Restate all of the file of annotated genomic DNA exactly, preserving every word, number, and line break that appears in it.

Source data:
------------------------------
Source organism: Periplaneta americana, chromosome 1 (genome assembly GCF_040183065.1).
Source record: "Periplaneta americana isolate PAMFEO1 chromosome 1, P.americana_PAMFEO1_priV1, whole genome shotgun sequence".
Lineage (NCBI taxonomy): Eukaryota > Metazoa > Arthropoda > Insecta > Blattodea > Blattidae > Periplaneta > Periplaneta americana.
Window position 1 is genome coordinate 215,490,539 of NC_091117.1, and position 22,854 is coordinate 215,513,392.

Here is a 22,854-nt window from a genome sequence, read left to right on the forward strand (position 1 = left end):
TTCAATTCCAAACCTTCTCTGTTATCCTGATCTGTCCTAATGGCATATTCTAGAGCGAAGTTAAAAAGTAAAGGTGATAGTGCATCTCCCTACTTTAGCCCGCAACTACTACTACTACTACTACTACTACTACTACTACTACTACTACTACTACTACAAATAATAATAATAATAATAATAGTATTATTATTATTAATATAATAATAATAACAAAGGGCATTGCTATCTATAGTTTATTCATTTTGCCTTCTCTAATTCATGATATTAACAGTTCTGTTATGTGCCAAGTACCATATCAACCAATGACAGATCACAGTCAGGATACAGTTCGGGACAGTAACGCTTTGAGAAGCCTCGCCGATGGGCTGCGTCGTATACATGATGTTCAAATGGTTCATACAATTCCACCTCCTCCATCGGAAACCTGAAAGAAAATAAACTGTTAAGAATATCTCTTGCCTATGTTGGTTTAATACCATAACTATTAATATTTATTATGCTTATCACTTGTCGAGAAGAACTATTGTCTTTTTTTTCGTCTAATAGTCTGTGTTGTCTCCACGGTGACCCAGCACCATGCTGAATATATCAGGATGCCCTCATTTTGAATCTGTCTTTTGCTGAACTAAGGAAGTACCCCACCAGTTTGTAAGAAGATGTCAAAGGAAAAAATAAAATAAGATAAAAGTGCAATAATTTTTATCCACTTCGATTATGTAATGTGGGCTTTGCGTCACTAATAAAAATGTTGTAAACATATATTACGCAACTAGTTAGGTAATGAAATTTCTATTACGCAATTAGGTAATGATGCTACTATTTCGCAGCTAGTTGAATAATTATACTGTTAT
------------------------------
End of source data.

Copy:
Source organism: Periplaneta americana, chromosome 1 (genome assembly GCF_040183065.1).
Source record: "Periplaneta americana isolate PAMFEO1 chromosome 1, P.americana_PAMFEO1_priV1, whole genome shotgun sequence".
Lineage (NCBI taxonomy): Eukaryota > Metazoa > Arthropoda > Insecta > Blattodea > Blattidae > Periplaneta > Periplaneta americana.
Window position 1 is genome coordinate 215,490,539 of NC_091117.1, and position 22,854 is coordinate 215,513,392.

Here is a 22,854-nt window from a genome sequence, read left to right on the forward strand (position 1 = left end):
TTCAATTCCAAACCTTCTCTGTTATCCTGATCTGTCCTAATGGCATATTCTAGAGCGAAGTTAAAAAGTAAAGGTGATAGTGCATCTCCCTACTTTAGCCCGCAACTACTACTACTACTACTACTACTACTACTACTACTACTACTACTACTACTACAAATAATAATAATAATAATAATAGTATTATTATTATTAATATAATAATAATAACAAAGGGCATTGCTATCTATAGTTTATTCATTTTGCCTTCTCTAATTCATGATATTAACAGTTCTGTTATGTGCCAAGTACCATATCAACCAATGACAGATCACAGTCAGGATACAGTTCGGGACAGTAACGCTTTGAGAAGCCTCGCCGATGGGCTGCGTCGTATACATGATGTTCAAATGGTTCATACAATTCCACCTCCTCCATCGGAAACCTGAAAGAAAATAAACTGTTAAGAATATCTCTTGCCTATGTTGGTTTAATACCATAACTATTAATATTTATTATGCTTATCACTTGTCGAGAAGAACTATTGTCTTTTTTTTCGTCTAATAGTCTGTGTTGTCTCCACGGTGACCCAGCACCATGCTGAATATATCAGGATGCCCTCATTTTGAATCTGTCTTTTGCTGAACTAAGGAAGTACCCCACCAGTTTGTAAGAAGATGTCAAAGGAAAAAATAAAATAAGATAAAAGTGCAATAATTTTTATCCACTTCGATTATGTAATGTGGGCTTTGCGTCACTAATAAAAATGTTGTAAACATATATTACGCAACTAGTTAGGTAATGAAATTTCTATTACGCAATTAGGTAATGATGCTACTATTTCGCAGCTAGTTGAATAATTATACTGTTAT